After last week's column in which I wrote about my ambivalence toward recordings, and more specifically about how individual recordings can have an unfortunate effect on future performances and repertory choices, this seems like a good time to turn toward more constructive ideas. For any endeavor which is demographically-challenged, as art music certainly is, it is important to remain positive in tone or risk driving away potential interest. Nonetheless, one cannot hail every performance as wonderful, simply because it exists, or one risks a particularly contorted solipsism. So while the performers have the task of trying new things and forming interpretive choices, or more basically to say "yes," critics are frequently tasked with saying "no" and somehow I find myself in that role, whether I like it or not. It remains my belief that direct & honest feedback is a positive force, and is ultimately more stimulating to art than rote acclamation.
Besides the fact that performers have usually lived with core classical pieces for their entire lives, and so generally find interpreting the music more natural and direct than they do with early music, listeners are often exposed to this music and its appreciation in school. The lack of preparation strongly affects the reception for both early & world music performances. In short, it makes listeners more susceptible to marketing. For instance, some early Renaissance performances are so obviously done with nearly complete unfamiliarity that they would be laughed off the stage for an analogous effort devoted to Beethoven. Just imagine someone who had never seen or heard any of Beethoven's music being handed a late quartet and then sight-reading it onto recording a day or two later... yet similar things happen quite often with early music. And they are lauded. I want to step back from that thought, to linger for a moment.
This is partly an economic problem. Ten mediocre recordings will bring in more money than one good one, barring luck. Of course, today luck finds its expression in marketing. A "good" recording is somewhat more likely to strike it rich, but only somewhat... it doesn't come statistically close to compensating for the ten recordings it might need to replace. In the recording business, those numbers yield to a frantic search for that one big hit from which to extract some money and fund more money-losing projects in the hope of striking it rich again. In fairness, while it would be wrong to say that the big hits are musically exceptional, it would be equally wrong to say that they are below average. The result is simply bound up with marketing, politics, and happening to be in the right place at the right time. While things are not actually so harsh, given the existence of various foundations and other sources of funding, it would still be crazy to expect recording companies to downplay marketing in favor of education. However, that is exactly what I would like to see, and perhaps some constructive ideas can arise here. The answers certainly aren't easy. Even for the individual performer, told repeatedly to market oneself, it can become an enjoyable game and an engaging endeavor on its own. Couple that with the fact that it is frequently more rewarding in worldly terms, and it is hard to resist.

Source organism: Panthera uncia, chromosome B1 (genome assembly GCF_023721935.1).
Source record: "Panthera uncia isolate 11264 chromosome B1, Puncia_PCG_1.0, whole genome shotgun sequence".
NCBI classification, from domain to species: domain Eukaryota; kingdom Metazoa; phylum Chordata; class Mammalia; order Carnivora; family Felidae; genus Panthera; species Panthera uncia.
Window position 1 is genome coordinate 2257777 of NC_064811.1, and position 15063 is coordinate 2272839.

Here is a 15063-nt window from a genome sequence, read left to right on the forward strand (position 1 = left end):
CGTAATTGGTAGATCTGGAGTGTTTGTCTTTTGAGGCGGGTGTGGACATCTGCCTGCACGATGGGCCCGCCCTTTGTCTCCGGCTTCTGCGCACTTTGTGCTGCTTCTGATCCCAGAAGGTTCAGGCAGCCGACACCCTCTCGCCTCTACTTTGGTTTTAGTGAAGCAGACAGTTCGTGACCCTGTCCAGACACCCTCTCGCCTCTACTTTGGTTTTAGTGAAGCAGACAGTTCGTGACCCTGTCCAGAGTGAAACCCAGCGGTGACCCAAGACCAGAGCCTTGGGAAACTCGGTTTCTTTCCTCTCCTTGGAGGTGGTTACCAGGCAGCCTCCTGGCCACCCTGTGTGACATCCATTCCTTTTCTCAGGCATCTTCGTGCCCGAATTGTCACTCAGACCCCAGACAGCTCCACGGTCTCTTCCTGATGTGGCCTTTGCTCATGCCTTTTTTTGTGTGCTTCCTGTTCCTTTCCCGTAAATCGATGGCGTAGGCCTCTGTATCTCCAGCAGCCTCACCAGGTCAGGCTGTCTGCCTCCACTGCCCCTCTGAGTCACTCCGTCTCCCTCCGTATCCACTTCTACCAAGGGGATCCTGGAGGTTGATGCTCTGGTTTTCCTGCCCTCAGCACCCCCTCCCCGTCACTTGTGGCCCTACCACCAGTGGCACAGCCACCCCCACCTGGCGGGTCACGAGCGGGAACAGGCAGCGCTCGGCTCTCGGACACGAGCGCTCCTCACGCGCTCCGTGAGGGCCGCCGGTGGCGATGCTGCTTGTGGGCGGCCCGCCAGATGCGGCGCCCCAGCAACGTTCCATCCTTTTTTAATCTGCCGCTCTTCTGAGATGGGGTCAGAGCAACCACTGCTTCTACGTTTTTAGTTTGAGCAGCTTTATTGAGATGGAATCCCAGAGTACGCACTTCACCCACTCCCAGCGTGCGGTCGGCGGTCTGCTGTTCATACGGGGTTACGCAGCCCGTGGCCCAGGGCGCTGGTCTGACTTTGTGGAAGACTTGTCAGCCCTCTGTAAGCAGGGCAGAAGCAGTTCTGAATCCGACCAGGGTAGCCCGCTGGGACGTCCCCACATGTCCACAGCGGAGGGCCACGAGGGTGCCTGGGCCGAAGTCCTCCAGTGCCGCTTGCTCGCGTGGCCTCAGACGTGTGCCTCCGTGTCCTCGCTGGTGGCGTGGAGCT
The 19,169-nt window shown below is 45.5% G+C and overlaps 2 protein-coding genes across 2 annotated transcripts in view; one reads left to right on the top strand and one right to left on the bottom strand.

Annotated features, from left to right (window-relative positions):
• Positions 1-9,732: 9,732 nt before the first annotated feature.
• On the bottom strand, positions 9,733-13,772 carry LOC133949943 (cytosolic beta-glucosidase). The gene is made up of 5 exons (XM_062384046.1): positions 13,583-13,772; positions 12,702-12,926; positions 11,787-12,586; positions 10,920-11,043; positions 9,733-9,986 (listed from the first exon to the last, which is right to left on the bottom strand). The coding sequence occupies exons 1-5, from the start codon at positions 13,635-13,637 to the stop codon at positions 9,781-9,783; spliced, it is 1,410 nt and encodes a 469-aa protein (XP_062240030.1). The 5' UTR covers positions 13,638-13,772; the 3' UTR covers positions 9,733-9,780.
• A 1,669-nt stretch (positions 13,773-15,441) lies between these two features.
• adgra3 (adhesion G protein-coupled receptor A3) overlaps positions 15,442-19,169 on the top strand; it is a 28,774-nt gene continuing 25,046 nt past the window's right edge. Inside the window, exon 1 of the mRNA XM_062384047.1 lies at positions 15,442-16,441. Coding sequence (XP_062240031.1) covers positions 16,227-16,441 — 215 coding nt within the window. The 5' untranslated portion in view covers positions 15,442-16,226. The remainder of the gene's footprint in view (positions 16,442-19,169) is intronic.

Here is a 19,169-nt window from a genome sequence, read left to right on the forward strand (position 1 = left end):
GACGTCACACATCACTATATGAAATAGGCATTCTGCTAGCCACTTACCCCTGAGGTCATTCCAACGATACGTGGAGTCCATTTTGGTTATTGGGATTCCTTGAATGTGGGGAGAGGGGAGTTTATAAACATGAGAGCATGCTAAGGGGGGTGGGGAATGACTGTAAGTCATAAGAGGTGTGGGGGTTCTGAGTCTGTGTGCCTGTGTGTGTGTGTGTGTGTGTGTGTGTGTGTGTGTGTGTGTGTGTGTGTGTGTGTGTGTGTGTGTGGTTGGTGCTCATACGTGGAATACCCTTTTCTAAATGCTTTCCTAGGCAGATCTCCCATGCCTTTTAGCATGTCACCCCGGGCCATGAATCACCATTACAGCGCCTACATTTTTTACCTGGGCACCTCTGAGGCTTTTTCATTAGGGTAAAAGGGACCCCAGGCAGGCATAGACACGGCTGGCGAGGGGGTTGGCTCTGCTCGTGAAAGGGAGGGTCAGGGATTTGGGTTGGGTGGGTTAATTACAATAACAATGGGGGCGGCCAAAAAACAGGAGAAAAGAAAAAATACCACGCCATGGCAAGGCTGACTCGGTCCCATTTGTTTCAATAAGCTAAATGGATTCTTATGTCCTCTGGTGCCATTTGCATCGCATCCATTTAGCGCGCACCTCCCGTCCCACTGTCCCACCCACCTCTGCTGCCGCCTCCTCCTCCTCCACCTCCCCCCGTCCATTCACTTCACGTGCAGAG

Fortunately the situation is not nearly so bleak. Many liner note essays take a highly didactic approach, and describe the music and the performance approach as dispassionately as possible. I still see essays which honestly discuss the weaknesses of a piece, or place it with respect to other repertory without hyperbole. Those efforts should be lauded, especially as the other "style" becomes more widespread. If anything, this is one of the traits which continues to separate art music from popular music. Indeed, we have performers giving seminars and master classes, and any number of people who are unreservedly generous with their time and honest with their intentions. And we have even more who would like to be. Returning to topic, the recording provides the best vehicle for educational endeavors, because it is the most convenient. Scores & workshops cannot reach many people, and concerts are not generally the appropriate venue. With a recording, the music is in one's possession, and one may read the notes and listen to it in any order. Concert presentations cannot be ubiquitous, because the timing can never be pleasing to everyone.